Modular Generation and Customization

The adventure in blogademics continues: I have posted a draft of my next paper. Comments are welcome – the deadline is 5/19. Thanks to everyone who supplied references in response to my last post – you are in the acknowledgments.

Update – the link above is to the final version, pusblished as a tech report. I should add for those familiar with my UI work that there is almost no UI in this paper. I am trying to motivate and explain the model underlying my last two papers. It’s not just about ease of use – it is also about expressive power.

4 Replies to “Modular Generation and Customization”

  1. The flow of thought in this paper is excellent. I read the complete draft four times, because it crystallized a problem definition that is difficult to succinctly explain. It’s easy to observe that there is a lot of accidental complexity in hypermedia applications; explaining the solution requires that the emphasis is constantly on one question: what are the basic and characteristic properties of end-to-end system maintenance?

    This paper stirs up ideas from many classic (known), simple (well-defined) situations that can quickly degrade software systems e.g. William Kent’s The Many Forms of a Single Fact. Your paper squarely nails how to tackle One Fact, One Place, One Time in end-to-end system maintenance. It’s often overlooked that One Fact can exist in more than one component at a time. Due to the fact components tend to be manifested as a class, attributes and operations are frequently co-located together.

    In A generalized text editor, Christopher Fraser addresses a concept often missed by other authors: “Duplicating command scanners wastes programming effort. Duplicating command languages frustrates users, especially naive users: More than one typist has abandoned computing over poor user interfaces. As computers proliferate, more naive users must be accommodated; hence the growth of interest in improving command languages.” In this paper, Fraser essentially discusses what it might be like if all components in a system implemented a toString() method using “modularly composable transformation” semantics (and the Apache Software Foundation has addressed consistent toString methods in Java through the ToStringBuilder class that reflects upon type annotations to serialize nontextual data into text). Tying together Fraser’s subtle proposition for editing nontextual data with what Kent seeks to make obvious — that records exist in more than one format — we can begin to see there is not only an argument for modularly composable transformations, but a need for them in multi-language systems. After all, multi-language systems have some overlap in representing system artifacts.

    (Another sharp observation by Fraser is: “Delaying the actual editing precludes error checking entirely, but it does result in a directory editor that exploits existing utilities without using more than one process at a time (a restriction imposed by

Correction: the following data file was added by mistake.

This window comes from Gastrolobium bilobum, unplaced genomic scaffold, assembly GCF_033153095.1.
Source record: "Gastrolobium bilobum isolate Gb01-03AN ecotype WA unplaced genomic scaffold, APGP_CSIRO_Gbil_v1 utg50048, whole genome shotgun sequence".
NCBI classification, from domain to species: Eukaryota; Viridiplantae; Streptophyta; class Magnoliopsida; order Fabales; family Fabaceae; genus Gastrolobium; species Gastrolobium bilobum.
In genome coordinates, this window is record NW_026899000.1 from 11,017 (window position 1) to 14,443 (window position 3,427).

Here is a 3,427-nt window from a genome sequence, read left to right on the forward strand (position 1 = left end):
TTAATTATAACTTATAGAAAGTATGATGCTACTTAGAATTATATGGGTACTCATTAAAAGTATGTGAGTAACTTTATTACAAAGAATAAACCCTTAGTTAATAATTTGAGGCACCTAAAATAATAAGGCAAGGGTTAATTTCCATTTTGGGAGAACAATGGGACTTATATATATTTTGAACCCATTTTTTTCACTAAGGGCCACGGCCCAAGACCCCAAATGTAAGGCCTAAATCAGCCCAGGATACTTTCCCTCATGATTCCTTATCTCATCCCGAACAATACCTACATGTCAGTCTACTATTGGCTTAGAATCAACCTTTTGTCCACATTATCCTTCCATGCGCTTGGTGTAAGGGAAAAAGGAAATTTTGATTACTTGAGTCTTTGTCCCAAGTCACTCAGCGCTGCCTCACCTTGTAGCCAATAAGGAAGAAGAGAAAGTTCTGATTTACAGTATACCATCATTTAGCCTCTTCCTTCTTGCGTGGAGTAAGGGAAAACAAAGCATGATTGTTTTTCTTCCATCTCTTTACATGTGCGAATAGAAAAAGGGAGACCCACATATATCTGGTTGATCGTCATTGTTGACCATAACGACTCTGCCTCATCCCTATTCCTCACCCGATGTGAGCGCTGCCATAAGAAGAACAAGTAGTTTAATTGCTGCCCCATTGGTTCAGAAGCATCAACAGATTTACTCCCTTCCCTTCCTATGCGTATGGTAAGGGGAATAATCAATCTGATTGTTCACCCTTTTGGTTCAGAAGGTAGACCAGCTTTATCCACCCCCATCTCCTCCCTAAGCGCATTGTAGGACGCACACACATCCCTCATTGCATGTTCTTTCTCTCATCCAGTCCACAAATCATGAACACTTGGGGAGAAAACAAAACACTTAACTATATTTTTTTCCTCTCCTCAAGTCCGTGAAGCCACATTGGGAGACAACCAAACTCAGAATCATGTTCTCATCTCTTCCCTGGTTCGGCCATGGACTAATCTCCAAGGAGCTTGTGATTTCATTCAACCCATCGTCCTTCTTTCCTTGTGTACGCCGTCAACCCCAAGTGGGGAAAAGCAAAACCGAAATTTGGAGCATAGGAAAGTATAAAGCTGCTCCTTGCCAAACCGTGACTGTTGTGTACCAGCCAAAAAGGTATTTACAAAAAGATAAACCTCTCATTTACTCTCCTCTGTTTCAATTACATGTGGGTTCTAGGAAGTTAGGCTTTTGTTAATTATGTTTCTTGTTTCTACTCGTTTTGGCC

many operating systems), and that allows the user to back out of a bungled editing session without changing the directory.”; and his final comment about slave-process schemes using intelligent terminals hooked up to supercomputers warrants consideration for a future model of subtext and the general problem domain of integrated development environments.)

    .NET’s Language Integrated Query (LINQ) offers some support for things like projecting objects and could even be used for selecting arbitrary differential subtrees, but it lacks a meta-programming facility. As a result, reflecting against the database schema is basically impossible to do strongly typed… which is the primary benefit of using LINQ. What people use in its place are “lightweight code generation” facilities that simply try to “beat the clock” by implementing strongly typed objects and executing the code fast enough to make the effort worth it. This is just another problem form where heuristics try to dominate the metamodel.

  2. Is the operator := more than syntactic sugar?

    E.g. couldn’t g invoke f in figure 10 e) like so:
    g:: add
    myf:: f
    in: 3
    in: myf.out

  3. That is, with underscores instead of unpreserved whitespace:
    g:: add
    ___myf:: f
    ______in: 3
    ___in: myf.out

    [Joshua – Good question. There are two problems with that. First of all, g.myf.out will have the value 5, since you are overriding its ‘in’ argument to 3, and its ‘with’ is inherited as 2. The bigger problem is that the : g.myf.out will try to treat the value g.myf.out as a number, and produce an error. The ‘:’ quotes its argument. The ‘:=’ unquotes the argument. This distinction is crucial for reflective functions that take pointers into code. I have tried different ways of making this distinction – the :/:= is just one way of doing it – but the distinction needs to be made somehow. — Jonathan]

  4. Just wanted to say that I liked the paper. I stumbled a bit to understand your explanation on how you implemented the global positions, but that’s more of an implementation detail that isn’t too important to understanding the point of the paper anyway. I look forward to see what you come up with next.

Comments are closed.